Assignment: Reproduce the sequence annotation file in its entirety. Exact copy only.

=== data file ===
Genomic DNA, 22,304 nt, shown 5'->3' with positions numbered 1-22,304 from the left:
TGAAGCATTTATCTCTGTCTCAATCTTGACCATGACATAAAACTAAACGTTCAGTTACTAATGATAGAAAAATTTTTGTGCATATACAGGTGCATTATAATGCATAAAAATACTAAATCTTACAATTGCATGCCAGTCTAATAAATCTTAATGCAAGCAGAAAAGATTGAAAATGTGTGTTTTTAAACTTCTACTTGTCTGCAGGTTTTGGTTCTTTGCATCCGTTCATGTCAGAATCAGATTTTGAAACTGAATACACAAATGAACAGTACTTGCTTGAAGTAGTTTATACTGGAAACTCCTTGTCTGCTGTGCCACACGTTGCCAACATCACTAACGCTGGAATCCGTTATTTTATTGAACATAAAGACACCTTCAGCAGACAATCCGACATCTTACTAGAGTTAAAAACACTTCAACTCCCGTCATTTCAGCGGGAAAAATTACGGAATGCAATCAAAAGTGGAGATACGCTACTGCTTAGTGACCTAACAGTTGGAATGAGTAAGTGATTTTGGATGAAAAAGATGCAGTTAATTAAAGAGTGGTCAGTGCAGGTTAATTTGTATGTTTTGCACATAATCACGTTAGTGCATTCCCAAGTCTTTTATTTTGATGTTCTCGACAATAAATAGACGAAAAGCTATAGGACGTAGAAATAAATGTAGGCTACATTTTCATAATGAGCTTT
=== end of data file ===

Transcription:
Genomic DNA, 22,304 nt, shown 5'->3' with positions numbered 1-22,304 from the left:
TGAAGCATTTATCTCTGTCTCAATCTTGACCATGACATAAAACTAAACGTTCAGTTACTAATGATAGAAAAATTTTTGTGCATATACAGGTGCATTATAATGCATAAAAATACTAAATCTTACAATTGCATGCCAGTCTAATAAATCTTAATGCAAGCAGAAAAGATTGAAAATGTGTGTTTTTAAACTTCTACTTGTCTGCAGGTTTTGGTTCTTTGCATCCGTTCATGTCAGAATCAGATTTTGAAACTGAATACACAAATGAACAGTACTTGCTTGAAGTAGTTTATACTGGAAACTCCTTGTCTGCTGTGCCACACGTTGCCAACATCACTAACGCTGGAATCCGTTATTTTATTGAACATAAAGACACCTTCAGCAGACAATCCGACATCTTACTAGAGTTAAAAACACTTCAACTCCCGTCATTTCAGCGGGAAAAATTACGGAATGCAATCAAAAGTGGAGATACGCTACTGCTTAGTGACCTAACAGTTGGAATGAGTAAGTGATTTTGGATGAAAAAGATGCAGTTAATTAAAGAGTGGTCAGTGCAGGTTAATTTGTATGTTTTGCACATAATCACGTTAGTGCATTCCCAAGTCTTTTATTTTGATGTTCTCGACAATAAATAGACGAAAAGCTATAGGACGTAGAAATAAATGTAGGCTACATTTTCATAATGAGCTTT